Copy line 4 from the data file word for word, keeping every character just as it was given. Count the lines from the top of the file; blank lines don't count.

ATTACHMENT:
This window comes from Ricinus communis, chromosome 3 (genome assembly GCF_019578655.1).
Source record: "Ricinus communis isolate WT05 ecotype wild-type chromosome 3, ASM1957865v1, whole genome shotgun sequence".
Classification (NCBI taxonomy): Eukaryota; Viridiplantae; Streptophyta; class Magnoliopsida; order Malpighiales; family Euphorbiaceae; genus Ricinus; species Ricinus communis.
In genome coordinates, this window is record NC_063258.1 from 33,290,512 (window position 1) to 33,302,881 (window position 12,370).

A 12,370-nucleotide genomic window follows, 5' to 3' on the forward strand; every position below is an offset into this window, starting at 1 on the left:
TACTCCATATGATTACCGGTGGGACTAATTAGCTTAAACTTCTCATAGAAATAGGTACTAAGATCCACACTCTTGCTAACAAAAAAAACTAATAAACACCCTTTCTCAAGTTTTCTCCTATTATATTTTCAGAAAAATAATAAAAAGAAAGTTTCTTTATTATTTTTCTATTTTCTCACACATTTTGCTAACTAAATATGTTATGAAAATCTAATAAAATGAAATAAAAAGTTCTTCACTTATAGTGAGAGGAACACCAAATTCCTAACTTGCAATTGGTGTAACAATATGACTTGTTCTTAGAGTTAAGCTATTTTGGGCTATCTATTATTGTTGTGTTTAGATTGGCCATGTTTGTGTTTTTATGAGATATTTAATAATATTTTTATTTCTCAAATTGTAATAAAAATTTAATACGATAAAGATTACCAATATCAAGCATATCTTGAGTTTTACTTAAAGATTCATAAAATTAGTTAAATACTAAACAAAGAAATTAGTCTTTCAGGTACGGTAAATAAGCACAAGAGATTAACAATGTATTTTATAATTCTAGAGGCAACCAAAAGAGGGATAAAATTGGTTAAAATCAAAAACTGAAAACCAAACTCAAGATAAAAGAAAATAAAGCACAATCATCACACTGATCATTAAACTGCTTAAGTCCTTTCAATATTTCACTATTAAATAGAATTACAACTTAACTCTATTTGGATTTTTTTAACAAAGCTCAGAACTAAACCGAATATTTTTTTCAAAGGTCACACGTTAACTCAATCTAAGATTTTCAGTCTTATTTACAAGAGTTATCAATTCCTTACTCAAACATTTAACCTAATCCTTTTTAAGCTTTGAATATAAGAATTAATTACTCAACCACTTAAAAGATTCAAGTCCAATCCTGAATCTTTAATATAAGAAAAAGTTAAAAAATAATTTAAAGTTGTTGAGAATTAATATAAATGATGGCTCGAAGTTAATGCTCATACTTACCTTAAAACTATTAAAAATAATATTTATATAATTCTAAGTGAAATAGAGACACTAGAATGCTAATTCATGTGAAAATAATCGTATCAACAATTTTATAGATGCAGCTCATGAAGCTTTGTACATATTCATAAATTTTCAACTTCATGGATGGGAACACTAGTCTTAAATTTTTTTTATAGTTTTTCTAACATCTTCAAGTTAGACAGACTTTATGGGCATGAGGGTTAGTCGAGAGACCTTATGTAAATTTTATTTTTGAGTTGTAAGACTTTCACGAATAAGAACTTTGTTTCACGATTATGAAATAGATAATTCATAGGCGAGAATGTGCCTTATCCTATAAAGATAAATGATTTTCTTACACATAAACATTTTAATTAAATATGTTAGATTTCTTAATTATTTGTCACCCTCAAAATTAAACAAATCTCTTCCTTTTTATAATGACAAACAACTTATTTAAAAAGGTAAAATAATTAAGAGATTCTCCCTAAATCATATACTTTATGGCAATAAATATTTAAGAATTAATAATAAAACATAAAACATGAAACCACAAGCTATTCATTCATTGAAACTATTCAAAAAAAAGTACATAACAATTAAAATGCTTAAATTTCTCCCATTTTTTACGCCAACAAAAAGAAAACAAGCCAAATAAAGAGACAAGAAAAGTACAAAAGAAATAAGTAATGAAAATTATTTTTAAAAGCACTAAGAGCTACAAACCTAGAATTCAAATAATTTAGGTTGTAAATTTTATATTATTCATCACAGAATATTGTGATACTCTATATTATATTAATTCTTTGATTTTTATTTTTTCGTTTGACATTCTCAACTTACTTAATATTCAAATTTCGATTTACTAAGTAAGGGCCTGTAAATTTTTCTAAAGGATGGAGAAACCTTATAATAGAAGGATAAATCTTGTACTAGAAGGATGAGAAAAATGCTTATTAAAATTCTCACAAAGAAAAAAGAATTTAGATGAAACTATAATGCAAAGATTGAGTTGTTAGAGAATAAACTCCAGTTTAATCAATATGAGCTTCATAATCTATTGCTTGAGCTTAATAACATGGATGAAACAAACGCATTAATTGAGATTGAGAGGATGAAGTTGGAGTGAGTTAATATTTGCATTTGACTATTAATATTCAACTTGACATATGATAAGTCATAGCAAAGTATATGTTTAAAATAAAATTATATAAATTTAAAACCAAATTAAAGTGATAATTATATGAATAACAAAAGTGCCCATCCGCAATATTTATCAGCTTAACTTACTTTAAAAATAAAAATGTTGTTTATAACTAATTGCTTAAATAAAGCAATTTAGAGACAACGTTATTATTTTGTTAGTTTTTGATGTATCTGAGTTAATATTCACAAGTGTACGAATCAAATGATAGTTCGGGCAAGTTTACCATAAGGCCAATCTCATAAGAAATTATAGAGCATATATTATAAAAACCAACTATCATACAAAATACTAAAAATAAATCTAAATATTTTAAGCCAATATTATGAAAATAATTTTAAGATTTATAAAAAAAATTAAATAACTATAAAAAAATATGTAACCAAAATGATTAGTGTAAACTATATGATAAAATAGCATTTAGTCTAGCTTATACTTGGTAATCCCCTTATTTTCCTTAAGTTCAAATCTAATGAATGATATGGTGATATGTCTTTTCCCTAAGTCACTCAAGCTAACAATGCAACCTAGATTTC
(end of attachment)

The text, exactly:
In genome coordinates, this window is record NC_063258.1 from 33,290,512 (window position 1) to 33,302,881 (window position 12,370).